on the grind

A Story’s Skeleton #AuthorToolboxBlogHop #blog #writeordie

Hello, all you creatives! What’s the difference between a day dream put to paper and a well-written story? Structure!

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I know, I know, you’re creative! You don’t breath the same air as the rest of the world, you don’t abide by the square pegs people try to put you in — but hear me out. I’m all for writing without a goal, pantsing, or plotting it all out, if it leads you to the bang-out, best story of your life. But I guarantee employing story structure will take your plot to the next level, after the first draft.

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Story structure is actually everywhere if you look for it – all your favorite movies, and even your seemingly ambling novels (Holden Caulfield does have goals, I swear). For great, and succinct, explanations on everything from the hook to the climax, I consult the great K.M. Weiland’s website, aptly named Helping Writers Become Authors. She has many available resources for free, as well as for purchase items ย – each of which are worth the low-price.

There are plenty of writing gurus out there. Which do you consult? Who is your go-to?

Shout out to the incisive creative, author Raimey Gallant, for creating this Author Toolbox Blog Hop, and allowing us writers to converge on the inter-webs once a month. Check out her page and others back at the hub!

12 thoughts on “A Story’s Skeleton #AuthorToolboxBlogHop #blog #writeordie”

  1. I enjoy KM Weiland’s blog — I always learn something new.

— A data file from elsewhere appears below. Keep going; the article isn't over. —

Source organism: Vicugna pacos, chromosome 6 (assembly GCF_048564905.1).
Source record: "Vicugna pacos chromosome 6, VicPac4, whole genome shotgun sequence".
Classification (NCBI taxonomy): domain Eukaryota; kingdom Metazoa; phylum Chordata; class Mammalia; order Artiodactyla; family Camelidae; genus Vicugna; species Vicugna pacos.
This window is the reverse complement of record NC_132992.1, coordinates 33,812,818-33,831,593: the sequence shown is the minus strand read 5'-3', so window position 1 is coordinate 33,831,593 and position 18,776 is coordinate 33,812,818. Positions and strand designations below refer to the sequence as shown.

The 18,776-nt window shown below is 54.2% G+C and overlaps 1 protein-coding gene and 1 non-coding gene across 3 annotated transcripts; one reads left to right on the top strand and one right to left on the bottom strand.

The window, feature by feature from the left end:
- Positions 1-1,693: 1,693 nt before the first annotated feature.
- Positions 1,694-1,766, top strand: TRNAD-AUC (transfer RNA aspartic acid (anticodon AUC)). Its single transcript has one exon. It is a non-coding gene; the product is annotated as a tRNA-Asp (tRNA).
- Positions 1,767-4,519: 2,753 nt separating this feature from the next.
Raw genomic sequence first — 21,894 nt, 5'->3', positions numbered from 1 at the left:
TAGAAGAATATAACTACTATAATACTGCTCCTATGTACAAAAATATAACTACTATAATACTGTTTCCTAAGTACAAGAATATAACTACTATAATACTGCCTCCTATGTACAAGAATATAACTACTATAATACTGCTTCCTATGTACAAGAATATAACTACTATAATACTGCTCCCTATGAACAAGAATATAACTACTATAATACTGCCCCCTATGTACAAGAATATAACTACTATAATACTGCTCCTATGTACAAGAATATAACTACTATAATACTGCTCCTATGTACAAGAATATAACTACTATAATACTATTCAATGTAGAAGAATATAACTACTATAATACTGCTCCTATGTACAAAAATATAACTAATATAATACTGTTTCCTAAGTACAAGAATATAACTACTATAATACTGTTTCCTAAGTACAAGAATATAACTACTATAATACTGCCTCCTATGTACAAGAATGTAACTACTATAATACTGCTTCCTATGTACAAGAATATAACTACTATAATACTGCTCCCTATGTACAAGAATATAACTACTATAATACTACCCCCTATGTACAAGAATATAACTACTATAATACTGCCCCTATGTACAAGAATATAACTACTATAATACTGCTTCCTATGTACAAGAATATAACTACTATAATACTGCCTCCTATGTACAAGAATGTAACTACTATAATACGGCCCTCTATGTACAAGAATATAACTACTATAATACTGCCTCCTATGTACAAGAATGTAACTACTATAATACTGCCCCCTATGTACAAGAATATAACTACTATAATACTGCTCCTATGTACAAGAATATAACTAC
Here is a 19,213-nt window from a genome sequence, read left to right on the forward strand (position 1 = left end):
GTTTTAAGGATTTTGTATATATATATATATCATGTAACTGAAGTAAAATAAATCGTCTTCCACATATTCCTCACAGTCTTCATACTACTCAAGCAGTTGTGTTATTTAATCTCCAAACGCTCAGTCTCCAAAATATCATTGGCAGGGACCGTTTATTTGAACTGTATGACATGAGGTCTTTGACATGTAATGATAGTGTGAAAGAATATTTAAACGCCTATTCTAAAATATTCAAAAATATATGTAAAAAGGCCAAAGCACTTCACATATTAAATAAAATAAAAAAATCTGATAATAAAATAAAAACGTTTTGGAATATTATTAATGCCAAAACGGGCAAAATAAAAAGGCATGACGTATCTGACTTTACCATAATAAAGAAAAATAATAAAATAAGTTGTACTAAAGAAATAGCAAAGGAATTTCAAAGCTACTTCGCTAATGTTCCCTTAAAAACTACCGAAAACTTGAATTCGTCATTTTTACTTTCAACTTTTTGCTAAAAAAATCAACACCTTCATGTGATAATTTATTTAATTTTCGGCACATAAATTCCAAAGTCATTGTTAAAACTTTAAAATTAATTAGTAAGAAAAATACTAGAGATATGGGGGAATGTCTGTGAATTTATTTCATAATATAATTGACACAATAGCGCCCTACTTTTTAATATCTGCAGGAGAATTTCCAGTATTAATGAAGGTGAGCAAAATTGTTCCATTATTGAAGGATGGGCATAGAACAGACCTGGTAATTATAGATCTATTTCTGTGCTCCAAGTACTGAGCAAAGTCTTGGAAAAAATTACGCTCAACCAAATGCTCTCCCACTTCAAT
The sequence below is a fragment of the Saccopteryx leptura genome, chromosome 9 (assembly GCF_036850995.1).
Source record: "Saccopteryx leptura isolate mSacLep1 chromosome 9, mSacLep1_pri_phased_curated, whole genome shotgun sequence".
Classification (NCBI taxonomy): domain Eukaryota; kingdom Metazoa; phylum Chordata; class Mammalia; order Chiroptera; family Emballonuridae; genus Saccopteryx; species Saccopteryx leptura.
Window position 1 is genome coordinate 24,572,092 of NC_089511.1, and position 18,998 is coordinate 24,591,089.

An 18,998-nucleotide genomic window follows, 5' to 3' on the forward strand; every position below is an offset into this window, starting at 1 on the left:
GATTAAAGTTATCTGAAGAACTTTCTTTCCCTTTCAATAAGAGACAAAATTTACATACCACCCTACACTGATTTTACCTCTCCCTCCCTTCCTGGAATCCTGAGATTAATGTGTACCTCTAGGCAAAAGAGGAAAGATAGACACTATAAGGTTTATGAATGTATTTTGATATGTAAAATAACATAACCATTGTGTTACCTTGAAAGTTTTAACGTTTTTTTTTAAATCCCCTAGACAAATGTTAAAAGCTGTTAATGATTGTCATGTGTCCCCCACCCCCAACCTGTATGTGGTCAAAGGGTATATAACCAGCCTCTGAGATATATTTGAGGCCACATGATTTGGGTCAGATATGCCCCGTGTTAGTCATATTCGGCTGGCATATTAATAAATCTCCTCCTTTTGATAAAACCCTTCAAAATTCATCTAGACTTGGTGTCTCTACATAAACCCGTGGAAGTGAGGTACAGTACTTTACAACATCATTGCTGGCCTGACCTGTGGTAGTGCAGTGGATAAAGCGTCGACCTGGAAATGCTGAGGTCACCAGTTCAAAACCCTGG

I love the recently published “Your Novel, This Month” by blogging friend ML Keller (she’s part of the Author toolbox Blog Hop too). I’m currently using it to bring some structure to a daunting writing project. She has great posts on her blog that helps with sticky writing situations, too. http://themanuscriptshredder.com/

    Ronel visiting on Author Toolbox blog hop day: eBooks — The Future or a Mistake?

    Liked by 1 person

  2. Thanks so much for your post! I definitely agree that a good structure puts stories a step above the drafting stage. Plus, in my opinion, a really well-written story will obscure the structure from the reader, in a sense; the reader should be so invested in the characters, plot, setting, etc., that the forward motion of the story should just unfold naturally for them. Maybe a really savvy reader will be able to pick up on certain common plot structures, but it never really detracts from it. I’ll have to check out KM Weiland’s resources! I don’t have many writing gurus I go to; many of the writers I look up to talk a lot about the subjects they’re passionate about and infuse into their writing, but very few have technical resources on how to write well. Thanks for sharing!

    Liked by 1 person

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